Before I had children, my work sent me to Hong Kong for a period of eight weeks. During this time I was housed in hotel room only a few train stops from the office. I couldn’t speak the language. I couldn’t even read it. My days were my friends and family’s nights back home and vice versa. I was surrounded by millions of people, and yet was alone.
I arrived in early summer, and it rained almost daily over the first several weeks. My hotel only offered three English-speaking television channels. I was barely over my jet lag and already I could tell that this was going to be a long trip.
Then things began to happen. First my younger sister, who was working second shift at the time, discovered that she and I could fit in a virtual game of cribbage before I went to sleep and before she went into the office. We would set up a private table and chat about nothing while pegs moved across the screen. She usually won, but then again she usually wins when we play in real life. That’s always been her game. To me it was like we were living back at home with our parents and every night was game night. The routine combined with regular Skype calls to the hubby helped keep my spirits up.
Then I received an email from my grandfather and responded back. He marveled that his message could reach the other side of the world within minutes of sending. He wanted to know all sorts of mundane details about life in the eastern hemisphere. He would ask questions like, how much is a gallon of gas?
I didn’t drive. I only took the subway or the bus and had no reason to know the answer to his question, but it was my grandpa asking. He didn’t really expect an instantaneous answer. I could have searched the internet for a quick reply, but I had more than a little time to myself and decided to explore and find out the answer first hand.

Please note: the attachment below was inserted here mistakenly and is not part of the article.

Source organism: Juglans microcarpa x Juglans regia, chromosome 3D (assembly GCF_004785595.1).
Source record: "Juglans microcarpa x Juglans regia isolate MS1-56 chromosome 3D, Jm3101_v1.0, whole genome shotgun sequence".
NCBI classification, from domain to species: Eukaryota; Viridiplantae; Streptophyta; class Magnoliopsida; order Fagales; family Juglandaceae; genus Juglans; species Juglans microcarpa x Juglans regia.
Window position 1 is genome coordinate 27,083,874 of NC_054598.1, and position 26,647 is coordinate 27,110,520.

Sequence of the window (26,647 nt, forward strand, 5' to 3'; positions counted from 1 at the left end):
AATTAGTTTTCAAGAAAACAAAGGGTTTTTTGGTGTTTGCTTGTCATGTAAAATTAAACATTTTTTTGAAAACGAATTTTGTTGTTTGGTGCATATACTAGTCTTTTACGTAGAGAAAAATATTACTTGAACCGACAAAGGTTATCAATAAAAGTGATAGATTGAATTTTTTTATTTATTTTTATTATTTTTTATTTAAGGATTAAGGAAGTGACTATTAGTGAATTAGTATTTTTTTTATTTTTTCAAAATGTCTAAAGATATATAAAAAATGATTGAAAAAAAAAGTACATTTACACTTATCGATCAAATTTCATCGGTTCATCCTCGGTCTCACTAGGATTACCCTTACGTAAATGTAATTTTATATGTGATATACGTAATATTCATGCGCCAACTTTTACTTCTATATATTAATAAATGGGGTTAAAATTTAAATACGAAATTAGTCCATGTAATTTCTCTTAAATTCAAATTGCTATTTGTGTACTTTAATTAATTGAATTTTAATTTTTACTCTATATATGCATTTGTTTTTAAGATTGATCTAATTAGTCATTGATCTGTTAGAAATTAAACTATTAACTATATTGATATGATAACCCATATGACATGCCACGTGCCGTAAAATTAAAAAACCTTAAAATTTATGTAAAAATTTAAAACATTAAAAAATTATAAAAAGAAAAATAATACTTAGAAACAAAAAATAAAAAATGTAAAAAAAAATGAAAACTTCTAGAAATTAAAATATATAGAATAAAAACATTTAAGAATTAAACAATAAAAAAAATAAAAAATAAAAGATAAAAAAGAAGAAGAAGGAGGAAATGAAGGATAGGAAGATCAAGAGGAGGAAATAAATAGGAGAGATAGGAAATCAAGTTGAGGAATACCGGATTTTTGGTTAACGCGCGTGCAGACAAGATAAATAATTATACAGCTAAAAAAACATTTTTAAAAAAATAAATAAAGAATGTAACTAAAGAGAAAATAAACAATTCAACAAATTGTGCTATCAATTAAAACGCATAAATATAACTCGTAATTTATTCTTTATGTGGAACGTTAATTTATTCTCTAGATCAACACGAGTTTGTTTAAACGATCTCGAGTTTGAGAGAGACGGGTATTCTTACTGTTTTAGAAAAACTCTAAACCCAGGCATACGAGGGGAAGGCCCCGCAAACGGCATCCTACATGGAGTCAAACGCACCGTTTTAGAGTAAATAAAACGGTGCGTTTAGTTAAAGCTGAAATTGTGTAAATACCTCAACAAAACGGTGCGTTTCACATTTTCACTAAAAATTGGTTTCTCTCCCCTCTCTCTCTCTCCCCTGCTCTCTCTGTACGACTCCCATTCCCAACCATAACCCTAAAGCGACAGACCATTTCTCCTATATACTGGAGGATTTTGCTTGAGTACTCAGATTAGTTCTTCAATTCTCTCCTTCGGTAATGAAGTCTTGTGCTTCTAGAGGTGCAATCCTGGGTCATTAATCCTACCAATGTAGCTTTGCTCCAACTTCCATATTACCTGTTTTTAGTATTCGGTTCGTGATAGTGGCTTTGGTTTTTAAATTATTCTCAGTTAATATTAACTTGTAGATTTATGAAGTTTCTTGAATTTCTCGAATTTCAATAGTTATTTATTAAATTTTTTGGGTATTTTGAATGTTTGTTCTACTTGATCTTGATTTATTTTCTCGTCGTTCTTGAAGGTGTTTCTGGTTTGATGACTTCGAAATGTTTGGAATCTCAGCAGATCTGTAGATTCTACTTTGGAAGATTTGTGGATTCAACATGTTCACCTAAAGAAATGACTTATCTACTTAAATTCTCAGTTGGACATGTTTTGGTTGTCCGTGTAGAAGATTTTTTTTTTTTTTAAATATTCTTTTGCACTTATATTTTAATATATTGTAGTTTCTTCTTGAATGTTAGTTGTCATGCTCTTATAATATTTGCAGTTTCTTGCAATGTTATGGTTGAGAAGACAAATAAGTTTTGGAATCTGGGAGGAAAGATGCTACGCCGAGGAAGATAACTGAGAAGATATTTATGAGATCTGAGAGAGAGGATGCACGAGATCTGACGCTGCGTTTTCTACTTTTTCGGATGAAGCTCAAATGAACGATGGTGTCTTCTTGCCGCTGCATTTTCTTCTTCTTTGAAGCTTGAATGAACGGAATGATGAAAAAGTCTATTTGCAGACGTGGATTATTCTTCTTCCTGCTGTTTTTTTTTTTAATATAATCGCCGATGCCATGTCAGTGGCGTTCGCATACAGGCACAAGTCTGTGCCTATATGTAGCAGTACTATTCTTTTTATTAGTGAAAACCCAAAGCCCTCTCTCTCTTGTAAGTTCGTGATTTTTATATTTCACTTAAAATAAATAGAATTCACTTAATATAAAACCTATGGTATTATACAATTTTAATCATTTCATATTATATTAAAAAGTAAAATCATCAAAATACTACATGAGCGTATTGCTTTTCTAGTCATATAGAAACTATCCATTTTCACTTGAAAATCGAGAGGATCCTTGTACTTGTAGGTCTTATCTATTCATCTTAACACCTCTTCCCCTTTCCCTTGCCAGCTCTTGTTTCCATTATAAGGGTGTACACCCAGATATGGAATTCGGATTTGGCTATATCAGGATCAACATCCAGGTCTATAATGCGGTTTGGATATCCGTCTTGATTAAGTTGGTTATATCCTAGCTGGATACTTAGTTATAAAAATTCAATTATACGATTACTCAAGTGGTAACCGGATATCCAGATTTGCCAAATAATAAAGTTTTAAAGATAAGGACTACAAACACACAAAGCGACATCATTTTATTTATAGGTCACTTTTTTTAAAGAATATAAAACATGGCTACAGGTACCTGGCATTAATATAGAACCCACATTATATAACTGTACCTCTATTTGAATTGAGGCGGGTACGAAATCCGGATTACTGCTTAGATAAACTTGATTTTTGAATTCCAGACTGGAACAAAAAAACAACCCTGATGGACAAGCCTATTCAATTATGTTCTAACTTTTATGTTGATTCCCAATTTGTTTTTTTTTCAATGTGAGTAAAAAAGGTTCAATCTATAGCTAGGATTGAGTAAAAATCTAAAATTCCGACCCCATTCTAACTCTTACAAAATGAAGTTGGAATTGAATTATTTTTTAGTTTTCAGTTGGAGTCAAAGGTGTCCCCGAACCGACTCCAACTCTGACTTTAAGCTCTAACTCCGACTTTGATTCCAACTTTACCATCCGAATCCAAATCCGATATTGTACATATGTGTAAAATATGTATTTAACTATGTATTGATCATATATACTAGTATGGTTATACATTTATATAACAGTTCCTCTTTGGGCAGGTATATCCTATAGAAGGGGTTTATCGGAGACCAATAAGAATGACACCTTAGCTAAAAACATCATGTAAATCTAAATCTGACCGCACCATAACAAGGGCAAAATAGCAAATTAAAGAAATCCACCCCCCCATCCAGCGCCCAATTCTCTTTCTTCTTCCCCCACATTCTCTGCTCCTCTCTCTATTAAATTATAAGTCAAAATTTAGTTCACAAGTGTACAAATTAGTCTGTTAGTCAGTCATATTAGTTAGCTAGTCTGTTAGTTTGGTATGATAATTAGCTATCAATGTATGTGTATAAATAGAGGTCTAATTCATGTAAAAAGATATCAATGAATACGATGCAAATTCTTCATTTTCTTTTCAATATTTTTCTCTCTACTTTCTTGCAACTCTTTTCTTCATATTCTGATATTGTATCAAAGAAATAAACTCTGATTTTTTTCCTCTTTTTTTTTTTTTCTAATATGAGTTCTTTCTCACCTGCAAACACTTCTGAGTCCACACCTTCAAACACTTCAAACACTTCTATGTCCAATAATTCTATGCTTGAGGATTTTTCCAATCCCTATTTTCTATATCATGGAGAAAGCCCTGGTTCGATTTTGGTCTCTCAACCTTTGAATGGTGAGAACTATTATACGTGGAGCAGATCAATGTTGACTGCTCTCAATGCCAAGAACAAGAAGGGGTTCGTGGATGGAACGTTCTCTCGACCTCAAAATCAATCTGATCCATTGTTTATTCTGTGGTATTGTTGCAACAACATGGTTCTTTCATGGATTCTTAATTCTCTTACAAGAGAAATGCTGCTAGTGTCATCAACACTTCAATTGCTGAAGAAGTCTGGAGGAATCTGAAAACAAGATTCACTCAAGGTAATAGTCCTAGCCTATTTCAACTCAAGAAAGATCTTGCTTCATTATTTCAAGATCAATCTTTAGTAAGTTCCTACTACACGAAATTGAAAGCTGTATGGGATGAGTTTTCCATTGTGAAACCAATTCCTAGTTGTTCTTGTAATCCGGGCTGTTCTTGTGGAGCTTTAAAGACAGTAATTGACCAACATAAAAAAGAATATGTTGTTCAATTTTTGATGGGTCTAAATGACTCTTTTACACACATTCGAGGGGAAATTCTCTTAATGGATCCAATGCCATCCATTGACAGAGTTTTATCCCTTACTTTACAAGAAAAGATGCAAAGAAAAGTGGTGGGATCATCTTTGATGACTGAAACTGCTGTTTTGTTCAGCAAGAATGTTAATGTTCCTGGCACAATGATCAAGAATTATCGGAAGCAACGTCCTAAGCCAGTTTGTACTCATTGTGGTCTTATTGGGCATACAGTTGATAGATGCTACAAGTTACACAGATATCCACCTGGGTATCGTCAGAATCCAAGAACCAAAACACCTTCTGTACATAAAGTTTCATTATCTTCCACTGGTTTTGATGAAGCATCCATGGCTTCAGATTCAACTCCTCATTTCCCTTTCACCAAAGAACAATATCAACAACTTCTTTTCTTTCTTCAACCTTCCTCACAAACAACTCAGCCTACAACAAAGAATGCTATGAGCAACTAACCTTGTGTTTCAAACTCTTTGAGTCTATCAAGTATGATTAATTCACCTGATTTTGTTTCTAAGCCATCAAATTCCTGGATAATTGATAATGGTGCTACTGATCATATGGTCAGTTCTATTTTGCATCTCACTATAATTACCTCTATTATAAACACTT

It turns out that gas stations are not exactly easy to find in a land dominated by effective public transit. I was only able to find one through determination and willingness to get a slightly lost. Once located, the sign advertised the price in terms of Hong Kong dollars per liter instead of dollars per gallon. Ah math… The entire exercise reminded me of the word problems we had to solve in school.
I proudly worked out the conversions and hit the reply button. Within a day Grandpa sent me follow-up questions. I felt that I had somehow entered the world’s widest spanning scavenger hunt.
I managed to get my work done throughout my stay, but in addition, I must have crossed the length of the island on foot at least twice. I was able to see temples and markets. I watched as dragon boats raced across the water. I biked along the shore of the new territories. I enjoyed the Hong Kongese take on barbecue at the home of one of my local colleagues. I even managed to win a few games of cribbage.
The internet has made the world smaller. It allowed me to maintain connections on the other side of the planet, and may have even strengthened those connections. But at the same time, my time over there would have been sorely limited had I remained isolated in my hotel room.
My grandfather taught me a lot in those few weeks about effective goal setting, whether the goal be for personal or professional development.
Goals should be SMART
Specific – All I had to do was send an email with the cost of gas. Measurable – I sent the email or I didn’t. Attainable, but not necessarily easy – Goals should force a stretch or other small change in behavior, but not so large a stretch that a person becomes immediately discouraged. In order to complete my goal I had to leave my hotel. Relevant – The goal’s completion should be worthwhile. It should be valued by person who created it and by the person doing the work. Learning how to operate a computer was a major accomplishment for my grandfather. If he wanted to know the cost of gas, well then, I was going to find it out for him. Time-Bound – I couldn’t leave him waiting by his machine for an unanswered email. I had to find out the answer before I departed.
Grandpa, whether you find this on your own or mom reads it to you, thanks again for the adventure.